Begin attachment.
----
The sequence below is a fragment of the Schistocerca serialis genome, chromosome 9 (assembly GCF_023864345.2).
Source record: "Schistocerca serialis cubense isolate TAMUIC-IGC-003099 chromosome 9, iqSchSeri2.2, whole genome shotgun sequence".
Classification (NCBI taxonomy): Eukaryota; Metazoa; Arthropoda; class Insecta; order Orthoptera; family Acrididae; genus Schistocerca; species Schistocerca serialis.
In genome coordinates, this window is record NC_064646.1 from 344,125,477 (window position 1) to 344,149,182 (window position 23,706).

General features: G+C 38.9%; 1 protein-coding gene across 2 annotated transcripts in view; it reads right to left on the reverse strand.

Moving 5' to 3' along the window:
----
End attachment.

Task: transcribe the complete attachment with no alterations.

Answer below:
The sequence below is a fragment of the Schistocerca serialis genome, chromosome 9 (assembly GCF_023864345.2).
Source record: "Schistocerca serialis cubense isolate TAMUIC-IGC-003099 chromosome 9, iqSchSeri2.2, whole genome shotgun sequence".
Classification (NCBI taxonomy): Eukaryota; Metazoa; Arthropoda; class Insecta; order Orthoptera; family Acrididae; genus Schistocerca; species Schistocerca serialis.
In genome coordinates, this window is record NC_064646.1 from 344,125,477 (window position 1) to 344,149,182 (window position 23,706).

General features: G+C 38.9%; 1 protein-coding gene across 2 annotated transcripts in view; it reads right to left on the reverse strand.

Moving 5' to 3' along the window: